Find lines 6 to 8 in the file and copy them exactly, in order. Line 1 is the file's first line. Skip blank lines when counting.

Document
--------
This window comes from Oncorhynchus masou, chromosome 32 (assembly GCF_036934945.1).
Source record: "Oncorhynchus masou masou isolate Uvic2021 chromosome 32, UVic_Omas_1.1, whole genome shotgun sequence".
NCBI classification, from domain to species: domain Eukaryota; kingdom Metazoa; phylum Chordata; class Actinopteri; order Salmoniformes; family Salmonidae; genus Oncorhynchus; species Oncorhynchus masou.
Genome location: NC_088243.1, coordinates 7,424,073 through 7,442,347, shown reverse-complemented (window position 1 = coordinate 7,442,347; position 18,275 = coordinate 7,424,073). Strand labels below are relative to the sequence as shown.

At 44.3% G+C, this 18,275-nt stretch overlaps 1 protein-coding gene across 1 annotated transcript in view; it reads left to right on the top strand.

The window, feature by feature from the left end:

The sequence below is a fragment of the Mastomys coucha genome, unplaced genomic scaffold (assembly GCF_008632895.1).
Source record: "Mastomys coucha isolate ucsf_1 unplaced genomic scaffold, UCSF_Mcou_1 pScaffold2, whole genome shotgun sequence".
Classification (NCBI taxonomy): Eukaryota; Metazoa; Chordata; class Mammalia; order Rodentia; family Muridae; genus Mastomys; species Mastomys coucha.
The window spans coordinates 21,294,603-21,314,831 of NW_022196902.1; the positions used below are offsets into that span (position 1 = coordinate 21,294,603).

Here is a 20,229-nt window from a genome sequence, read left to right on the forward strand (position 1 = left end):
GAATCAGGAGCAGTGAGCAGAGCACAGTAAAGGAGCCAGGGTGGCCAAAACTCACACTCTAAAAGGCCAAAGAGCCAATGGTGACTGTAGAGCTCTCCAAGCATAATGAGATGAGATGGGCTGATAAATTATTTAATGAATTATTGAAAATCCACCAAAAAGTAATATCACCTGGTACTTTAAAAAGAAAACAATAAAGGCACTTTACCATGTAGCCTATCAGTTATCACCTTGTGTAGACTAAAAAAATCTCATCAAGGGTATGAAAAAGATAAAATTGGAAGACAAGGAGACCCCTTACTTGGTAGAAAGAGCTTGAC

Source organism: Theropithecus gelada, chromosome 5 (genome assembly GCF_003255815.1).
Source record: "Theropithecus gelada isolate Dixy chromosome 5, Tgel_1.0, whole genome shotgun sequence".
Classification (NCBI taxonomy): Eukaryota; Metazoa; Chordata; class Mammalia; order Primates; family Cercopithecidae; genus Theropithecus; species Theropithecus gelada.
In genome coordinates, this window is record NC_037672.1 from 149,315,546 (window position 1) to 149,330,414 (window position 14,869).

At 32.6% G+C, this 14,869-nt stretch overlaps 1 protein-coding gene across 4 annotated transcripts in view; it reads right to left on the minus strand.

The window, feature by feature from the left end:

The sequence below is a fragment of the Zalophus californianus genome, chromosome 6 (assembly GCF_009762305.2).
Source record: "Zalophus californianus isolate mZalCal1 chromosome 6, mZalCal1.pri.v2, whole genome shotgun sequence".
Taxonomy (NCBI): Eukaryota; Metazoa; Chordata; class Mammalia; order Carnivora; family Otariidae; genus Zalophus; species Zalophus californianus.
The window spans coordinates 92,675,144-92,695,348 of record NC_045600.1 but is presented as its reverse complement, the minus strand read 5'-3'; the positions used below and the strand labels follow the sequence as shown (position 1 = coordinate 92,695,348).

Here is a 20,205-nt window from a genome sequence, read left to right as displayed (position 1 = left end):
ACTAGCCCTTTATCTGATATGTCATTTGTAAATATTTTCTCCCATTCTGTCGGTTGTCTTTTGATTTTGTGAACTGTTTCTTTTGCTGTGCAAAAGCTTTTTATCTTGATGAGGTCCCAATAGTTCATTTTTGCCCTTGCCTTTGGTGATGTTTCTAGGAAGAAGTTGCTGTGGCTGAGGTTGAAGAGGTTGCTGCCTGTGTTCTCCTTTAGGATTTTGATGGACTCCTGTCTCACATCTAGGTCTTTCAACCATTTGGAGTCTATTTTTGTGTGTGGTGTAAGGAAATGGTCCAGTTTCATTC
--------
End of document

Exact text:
The window, feature by feature from the left end:

The sequence below is a fragment of the Mastomys coucha genome, unplaced genomic scaffold (assembly GCF_008632895.1).
Source record: "Mastomys coucha isolate ucsf_1 unplaced genomic scaffold, UCSF_Mcou_1 pScaffold2, whole genome shotgun sequence".